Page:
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Hoffmann, R. A wiki for the life sciences where authorship matters. Nature Genetics (2008)

Transforming growth factor-beta1 regulates macrophage migration via RhoA.

Brief treatment with transforming growth factor (TGF)-beta1 stimulated the migration of macrophages, whereas long-term exposure decreased their migration. Cell migration stimulated by TGF-beta1 was markedly inhibited by 10 mug/mL Tat-C3 exoenzyme. TGF-beta1 increased mRNA and protein levels of macrophage inflammatory protein (MIP)-1alpha in the initial period, and these effects also were inhibited by 10 mug/mL Tat-C3 and a dominant-negative (DN)-RhoA (N19RhoA). Cycloheximide, actinomycin D, and antibodies against MIP-1alpha and monocyte chemoattractant protein-1 (MCP-1) abolished the stimulation of cell migration by TGF-beta1. These findings suggest that migration of these cells is regulated directly and indirectly via the expression of chemokines such as MIP-1alpha and MCP-1 mediated by RhoA in response to TGF-beta1. TGF-beta1 activated RhoA in the initial period, and thereafter inactivated them, suggesting that the inactivation of RhoA may be the cause of the reduced cell migration in response to TGF-beta1 at later times. We therefore attempted to elucidate the molecular mechanism of the inactivation of RhoA by TGF-beta1. First, TGF-beta1 phosphorylated RhoA via protein kinase A, leading to inactivation of RhoA. Second, wild-type p190 Rho GTPase activating protein (p190RhoGAP) reduced and DN-p190RhoGAP reversed the reduction of cell migration induced by TGF-beta, suggesting that it inactivated RhoA via p190 Rho GAP.[1]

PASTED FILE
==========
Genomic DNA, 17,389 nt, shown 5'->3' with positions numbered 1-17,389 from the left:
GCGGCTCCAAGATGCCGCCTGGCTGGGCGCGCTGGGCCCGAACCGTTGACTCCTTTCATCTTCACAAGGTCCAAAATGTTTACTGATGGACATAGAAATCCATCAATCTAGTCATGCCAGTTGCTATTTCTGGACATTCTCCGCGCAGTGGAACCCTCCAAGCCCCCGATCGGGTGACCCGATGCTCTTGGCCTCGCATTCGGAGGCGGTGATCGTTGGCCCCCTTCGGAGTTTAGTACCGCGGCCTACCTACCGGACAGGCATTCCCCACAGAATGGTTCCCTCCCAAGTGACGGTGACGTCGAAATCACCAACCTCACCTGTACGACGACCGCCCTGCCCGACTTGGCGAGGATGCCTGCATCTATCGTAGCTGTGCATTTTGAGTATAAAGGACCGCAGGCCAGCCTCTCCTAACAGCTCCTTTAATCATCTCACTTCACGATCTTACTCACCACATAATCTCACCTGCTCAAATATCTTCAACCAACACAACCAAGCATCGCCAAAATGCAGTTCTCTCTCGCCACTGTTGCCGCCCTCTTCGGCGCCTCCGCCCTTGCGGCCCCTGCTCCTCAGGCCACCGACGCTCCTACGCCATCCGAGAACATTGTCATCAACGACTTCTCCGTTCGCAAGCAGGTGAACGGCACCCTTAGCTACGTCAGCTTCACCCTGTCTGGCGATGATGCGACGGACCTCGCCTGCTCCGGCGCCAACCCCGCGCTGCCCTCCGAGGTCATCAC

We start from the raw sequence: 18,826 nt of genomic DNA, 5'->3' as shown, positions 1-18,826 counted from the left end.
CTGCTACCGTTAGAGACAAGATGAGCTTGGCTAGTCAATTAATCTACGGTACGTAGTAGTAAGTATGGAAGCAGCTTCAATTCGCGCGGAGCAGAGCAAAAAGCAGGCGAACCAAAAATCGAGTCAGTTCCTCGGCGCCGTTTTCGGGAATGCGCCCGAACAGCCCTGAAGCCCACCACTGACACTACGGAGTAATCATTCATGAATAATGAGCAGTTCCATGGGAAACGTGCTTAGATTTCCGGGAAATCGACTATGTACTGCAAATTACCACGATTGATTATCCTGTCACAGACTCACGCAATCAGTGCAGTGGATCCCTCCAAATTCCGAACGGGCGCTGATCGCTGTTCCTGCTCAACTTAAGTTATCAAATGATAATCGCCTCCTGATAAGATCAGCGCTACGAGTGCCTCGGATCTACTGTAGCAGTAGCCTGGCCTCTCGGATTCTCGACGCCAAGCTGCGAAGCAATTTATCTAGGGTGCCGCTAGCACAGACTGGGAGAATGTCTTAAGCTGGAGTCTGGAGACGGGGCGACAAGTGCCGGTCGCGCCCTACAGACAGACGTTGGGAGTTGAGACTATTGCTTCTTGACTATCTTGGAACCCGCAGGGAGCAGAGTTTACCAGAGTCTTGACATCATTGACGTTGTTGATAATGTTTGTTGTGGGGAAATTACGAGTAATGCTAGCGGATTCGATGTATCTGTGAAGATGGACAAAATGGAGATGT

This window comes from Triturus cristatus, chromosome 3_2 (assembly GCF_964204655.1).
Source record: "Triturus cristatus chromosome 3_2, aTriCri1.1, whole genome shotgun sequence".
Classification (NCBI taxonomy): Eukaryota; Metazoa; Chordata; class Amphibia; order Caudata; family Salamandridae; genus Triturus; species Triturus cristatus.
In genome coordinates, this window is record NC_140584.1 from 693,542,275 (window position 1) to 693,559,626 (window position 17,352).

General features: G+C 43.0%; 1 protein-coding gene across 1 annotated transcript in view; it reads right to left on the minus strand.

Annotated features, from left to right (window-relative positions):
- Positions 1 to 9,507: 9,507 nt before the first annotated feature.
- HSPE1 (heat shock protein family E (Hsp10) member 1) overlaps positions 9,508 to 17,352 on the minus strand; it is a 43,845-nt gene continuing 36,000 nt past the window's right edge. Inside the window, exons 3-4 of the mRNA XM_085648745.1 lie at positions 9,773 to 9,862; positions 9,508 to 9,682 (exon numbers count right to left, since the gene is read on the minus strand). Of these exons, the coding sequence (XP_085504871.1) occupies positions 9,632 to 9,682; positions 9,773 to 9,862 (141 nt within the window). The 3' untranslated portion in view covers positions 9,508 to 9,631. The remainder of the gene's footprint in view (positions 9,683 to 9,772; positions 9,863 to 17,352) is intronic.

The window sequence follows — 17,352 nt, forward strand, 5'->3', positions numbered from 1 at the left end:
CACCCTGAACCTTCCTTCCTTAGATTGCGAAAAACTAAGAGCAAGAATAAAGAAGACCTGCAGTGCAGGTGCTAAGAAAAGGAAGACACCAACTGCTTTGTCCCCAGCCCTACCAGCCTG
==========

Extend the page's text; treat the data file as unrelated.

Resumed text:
1. Transforming growth factor-beta1 regulates macrophage migration via RhoA. Kim, J.S., Kim, J.G., Moon, M.Y., Jeon, C.Y., Won, H.Y., Kim, H.J., Jeon, Y.J., Seo, J.Y., Kim, J.I., Kim, J., Lee, J.Y., Kim, P.H., Park, J.B. Blood (2006) [Pubmed]
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